Jim Harbaugh Worries About Players Lying About Mental Health Issues to Get Eligibility Waivers

By Kevin Harrish on July 19, 2019 at 10:34 pm
Sep 3, 2015; Salt Lake City, UT, USA; Michigan Wolverines quarterback Shane Morris (7) warms up prior to their game against the Utah Utes at Rice-Eccles Stadium. Mandatory Credit: Jeff Swinger-USA TODAY Sports
® Jeff Swinger | USAT Sports

Jim Harbaugh: "Every student-athlete should have a one-time ability to transfer and not have to sit out a year.”

Also Jim Harbaugh: "The problem I see in that is that you're going to have guys that are, 'OK, yeah, I'm depressed.'"

Yes, a few hours after giving an extremely progressive, player's-first answer to the transfer issue at the podium of Big Ten media days, Harbaugh was on the radio suggesting that players could fake depression in order to receive eligibility waivers.

More amazingly, he expressed those concerns in an answer to a question about his one-time transfer suggestion.

Here's what Harbaugh said, as transcribed by Nick Baumgardner:

"And the other piece that bothers me about it is, the youngster that says 'this is a mental health issue, I'm suffering from depression.' Or that's a reason to get eligible. And once that's known that 'hey, say this or say that' to get eligible. The problem I see in that is that you're going to have guys that are, 'OK, yeah, I'm depressed. I have mental (health issues). They're going to say what they've got to say. But then down the road, I don't see that helping them if that's not a legitimate thing and nobody would know."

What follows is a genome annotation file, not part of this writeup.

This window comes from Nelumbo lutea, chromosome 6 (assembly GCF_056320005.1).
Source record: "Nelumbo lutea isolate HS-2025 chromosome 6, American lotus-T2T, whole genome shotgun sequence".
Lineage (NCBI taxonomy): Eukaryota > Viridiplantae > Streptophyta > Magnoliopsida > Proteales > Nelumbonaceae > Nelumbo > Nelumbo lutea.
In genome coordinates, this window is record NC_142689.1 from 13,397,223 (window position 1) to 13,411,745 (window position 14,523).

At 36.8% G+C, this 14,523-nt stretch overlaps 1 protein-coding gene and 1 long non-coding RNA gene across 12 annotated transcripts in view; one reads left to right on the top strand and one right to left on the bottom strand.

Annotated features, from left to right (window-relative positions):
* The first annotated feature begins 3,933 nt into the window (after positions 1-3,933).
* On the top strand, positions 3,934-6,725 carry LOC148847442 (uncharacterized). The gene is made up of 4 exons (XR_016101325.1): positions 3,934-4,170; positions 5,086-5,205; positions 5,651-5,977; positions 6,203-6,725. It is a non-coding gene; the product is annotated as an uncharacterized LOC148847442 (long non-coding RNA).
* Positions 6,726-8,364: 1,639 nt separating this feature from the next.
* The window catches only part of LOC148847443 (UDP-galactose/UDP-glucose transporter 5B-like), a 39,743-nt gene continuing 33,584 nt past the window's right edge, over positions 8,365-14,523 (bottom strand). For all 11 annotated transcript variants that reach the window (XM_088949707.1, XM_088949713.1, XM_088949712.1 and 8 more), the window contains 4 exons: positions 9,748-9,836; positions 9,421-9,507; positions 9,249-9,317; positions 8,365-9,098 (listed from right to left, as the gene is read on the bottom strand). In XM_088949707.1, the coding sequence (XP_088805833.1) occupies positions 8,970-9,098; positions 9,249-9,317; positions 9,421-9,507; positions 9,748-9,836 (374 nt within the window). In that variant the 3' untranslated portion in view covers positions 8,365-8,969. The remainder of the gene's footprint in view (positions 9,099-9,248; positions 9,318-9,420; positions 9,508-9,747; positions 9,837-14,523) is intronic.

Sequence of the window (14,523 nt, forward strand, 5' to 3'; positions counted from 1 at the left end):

You can read the full comments here, and to be fair, Harbaugh did seem more concerned that players would feel the need to lie in order to receive eligibility, which would be solved by his proposed one-time transfer suggestion.

But it was certainly not well received.

He obviously didn't mention any player by name, but Chad Brendel of 247Sports points out that Harbaugh's comments "were pretty clearly directed" at former Michigan player James Hudson, who transferred from Michigan in December.

Brendel writes that Hudson had his eligibility waiver denied "in part due to a lack of cooperation from the Michigan head coach and their athletic administration."

His mother backs that up.

Meanwhile, Ryan Day announced The Ryan and Christina Day Fund for Pediatric and Adolescent Mental Wellness at Nationwide Children’s Hospital and pledged $100,000 of his own to the cause.

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